An aerial view of the gravity corer being retrieved.  Photo credit: Billy Collins, SALSA
An aerial view of the gravity corer being retrieved.  Photo credit: Billy Collins, SALSA

Subglacial lake sediments have only been sampled one other time before Lake Mercer, and that was from Lake Whillans during the WISSARD expedition.  This is a new frontier and there are still a lot of questions.  Scientists wonder how much sediment is transported by lake water versus glacier, whether sediment leaves the lakes as they fill and drain periodically, and, perhaps most importantly, whether an influx of marine water could have filled the lake (bringing marine sediment along for the ride).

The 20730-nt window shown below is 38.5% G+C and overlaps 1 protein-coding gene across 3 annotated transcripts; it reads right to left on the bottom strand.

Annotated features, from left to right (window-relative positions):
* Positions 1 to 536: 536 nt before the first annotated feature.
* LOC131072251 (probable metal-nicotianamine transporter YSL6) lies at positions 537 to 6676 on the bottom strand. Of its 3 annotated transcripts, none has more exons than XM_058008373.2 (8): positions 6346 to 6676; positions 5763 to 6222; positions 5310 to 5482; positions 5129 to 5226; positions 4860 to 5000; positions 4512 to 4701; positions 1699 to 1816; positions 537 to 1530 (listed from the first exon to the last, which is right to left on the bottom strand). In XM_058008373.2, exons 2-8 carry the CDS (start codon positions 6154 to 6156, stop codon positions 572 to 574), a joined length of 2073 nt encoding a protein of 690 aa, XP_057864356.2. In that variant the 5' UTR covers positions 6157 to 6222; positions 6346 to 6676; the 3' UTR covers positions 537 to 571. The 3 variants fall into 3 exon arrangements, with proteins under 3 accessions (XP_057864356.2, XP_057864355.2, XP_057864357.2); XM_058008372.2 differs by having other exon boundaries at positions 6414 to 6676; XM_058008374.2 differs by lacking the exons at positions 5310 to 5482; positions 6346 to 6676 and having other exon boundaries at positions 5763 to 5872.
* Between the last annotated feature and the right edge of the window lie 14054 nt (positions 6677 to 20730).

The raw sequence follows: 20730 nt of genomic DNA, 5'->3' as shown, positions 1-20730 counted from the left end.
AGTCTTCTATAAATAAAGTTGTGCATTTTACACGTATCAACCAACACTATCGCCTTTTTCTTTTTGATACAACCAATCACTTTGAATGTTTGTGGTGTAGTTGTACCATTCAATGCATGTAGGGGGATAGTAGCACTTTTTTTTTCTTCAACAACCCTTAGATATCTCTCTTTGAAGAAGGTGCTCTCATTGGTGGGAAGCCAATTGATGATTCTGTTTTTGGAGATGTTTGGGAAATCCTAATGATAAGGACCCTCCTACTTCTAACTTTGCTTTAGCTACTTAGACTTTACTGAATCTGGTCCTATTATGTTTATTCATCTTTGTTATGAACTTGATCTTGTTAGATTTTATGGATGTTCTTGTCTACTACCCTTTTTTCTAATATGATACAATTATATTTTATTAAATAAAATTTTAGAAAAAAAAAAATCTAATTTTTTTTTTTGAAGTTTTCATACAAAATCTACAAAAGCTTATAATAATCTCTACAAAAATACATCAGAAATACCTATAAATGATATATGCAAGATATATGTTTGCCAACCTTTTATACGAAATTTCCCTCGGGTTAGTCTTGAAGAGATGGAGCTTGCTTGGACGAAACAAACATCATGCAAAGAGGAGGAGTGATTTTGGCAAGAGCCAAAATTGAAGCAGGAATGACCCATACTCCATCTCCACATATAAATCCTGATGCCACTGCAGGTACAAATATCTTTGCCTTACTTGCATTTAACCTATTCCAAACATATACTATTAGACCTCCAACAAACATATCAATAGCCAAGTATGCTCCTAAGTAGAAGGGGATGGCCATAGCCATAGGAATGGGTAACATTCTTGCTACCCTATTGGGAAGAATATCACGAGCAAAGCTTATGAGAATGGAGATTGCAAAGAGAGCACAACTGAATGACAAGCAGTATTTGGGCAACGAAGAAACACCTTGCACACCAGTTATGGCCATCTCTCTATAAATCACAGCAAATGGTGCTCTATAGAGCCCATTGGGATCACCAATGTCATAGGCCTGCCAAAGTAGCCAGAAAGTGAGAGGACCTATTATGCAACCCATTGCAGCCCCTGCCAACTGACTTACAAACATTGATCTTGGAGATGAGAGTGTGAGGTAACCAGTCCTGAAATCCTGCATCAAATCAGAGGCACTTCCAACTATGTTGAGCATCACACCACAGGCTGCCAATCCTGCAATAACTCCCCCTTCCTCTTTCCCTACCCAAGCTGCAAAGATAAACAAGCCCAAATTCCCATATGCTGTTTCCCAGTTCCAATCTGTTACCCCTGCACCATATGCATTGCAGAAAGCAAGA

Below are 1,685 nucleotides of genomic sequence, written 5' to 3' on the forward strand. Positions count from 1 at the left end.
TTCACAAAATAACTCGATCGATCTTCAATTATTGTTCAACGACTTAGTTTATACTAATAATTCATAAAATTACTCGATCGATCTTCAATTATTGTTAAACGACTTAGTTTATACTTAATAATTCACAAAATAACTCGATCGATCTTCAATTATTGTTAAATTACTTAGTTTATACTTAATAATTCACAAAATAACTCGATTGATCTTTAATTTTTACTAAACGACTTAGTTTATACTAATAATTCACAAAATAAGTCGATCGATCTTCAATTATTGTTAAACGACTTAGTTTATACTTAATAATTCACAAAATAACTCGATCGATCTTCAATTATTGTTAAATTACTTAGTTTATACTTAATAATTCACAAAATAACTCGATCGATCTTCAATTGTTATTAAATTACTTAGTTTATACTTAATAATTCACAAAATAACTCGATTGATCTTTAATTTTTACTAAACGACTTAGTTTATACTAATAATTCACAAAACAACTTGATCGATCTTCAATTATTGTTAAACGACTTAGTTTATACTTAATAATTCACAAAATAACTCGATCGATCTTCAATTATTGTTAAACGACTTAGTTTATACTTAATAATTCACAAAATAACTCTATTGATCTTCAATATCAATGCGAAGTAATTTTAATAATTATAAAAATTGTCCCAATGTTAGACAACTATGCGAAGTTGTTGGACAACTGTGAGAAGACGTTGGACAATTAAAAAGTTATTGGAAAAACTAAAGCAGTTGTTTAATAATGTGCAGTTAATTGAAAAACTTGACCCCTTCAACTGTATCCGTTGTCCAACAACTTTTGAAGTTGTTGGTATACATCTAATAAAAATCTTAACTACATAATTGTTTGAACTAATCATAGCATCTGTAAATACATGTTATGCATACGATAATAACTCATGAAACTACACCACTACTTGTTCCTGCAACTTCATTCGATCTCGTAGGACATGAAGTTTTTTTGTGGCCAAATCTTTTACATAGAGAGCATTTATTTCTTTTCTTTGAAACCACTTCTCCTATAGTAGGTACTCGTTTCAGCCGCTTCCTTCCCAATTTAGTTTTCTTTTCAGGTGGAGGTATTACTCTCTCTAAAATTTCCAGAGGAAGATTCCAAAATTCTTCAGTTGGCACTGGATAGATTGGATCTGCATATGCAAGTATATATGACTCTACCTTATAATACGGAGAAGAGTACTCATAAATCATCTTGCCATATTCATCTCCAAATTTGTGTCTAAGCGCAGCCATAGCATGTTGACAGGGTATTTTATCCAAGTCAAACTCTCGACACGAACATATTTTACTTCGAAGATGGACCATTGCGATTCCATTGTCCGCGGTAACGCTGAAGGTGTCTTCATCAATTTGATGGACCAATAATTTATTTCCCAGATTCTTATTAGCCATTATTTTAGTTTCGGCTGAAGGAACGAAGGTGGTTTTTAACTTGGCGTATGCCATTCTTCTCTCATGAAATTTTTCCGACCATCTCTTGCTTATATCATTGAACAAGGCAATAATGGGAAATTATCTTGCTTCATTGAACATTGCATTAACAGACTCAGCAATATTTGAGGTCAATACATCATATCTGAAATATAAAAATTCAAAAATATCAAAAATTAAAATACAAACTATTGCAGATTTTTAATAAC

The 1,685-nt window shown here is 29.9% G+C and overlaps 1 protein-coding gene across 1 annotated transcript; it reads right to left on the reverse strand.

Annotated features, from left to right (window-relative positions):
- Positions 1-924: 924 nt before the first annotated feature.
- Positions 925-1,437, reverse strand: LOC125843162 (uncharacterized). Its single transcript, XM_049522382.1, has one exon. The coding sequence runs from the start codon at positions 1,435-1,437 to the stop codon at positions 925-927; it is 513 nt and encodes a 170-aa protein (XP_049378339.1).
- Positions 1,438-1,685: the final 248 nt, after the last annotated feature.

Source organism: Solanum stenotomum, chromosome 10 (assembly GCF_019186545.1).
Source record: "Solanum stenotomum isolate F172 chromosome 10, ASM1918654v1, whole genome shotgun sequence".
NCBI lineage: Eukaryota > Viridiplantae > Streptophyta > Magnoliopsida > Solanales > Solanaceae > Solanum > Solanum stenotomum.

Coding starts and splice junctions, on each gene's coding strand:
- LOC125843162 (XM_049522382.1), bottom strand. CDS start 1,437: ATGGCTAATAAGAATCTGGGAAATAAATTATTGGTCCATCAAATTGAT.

Lake Mercer actually lies below sea level, and an intrusion of marine water would suggest that ice sheets, at some time in the past, had destabilized enough to allow the seawater to reach the current location of subglacial Lake Mercer.  By dating the sediments using Ramped PyrOx, Rosenheim and Venturelli can speak to the variability and magnitude of climate changes in the past. 

A mission of the Rosenheim lab, in parallel to his scientific work, is to communicate the implications of polar research to people around the world.  One community that should pay particular attention to his message lies just beyond the doors of his workplace in St. Petersburg, Florida.  The greater Tampa Bay area has been deemed the second-most vulnerable metro in the U.S. to the financial impacts of climate change, largely due to the threat of rising seas and storm surge.  With valuable data obtained from the Mercer expedition, Rosenheim, Venturelli, and other members of the SALSA team seek to understand just how much change in climate has triggered ice-sheet destabilization in the past and the timing and rate at which the melting occurred.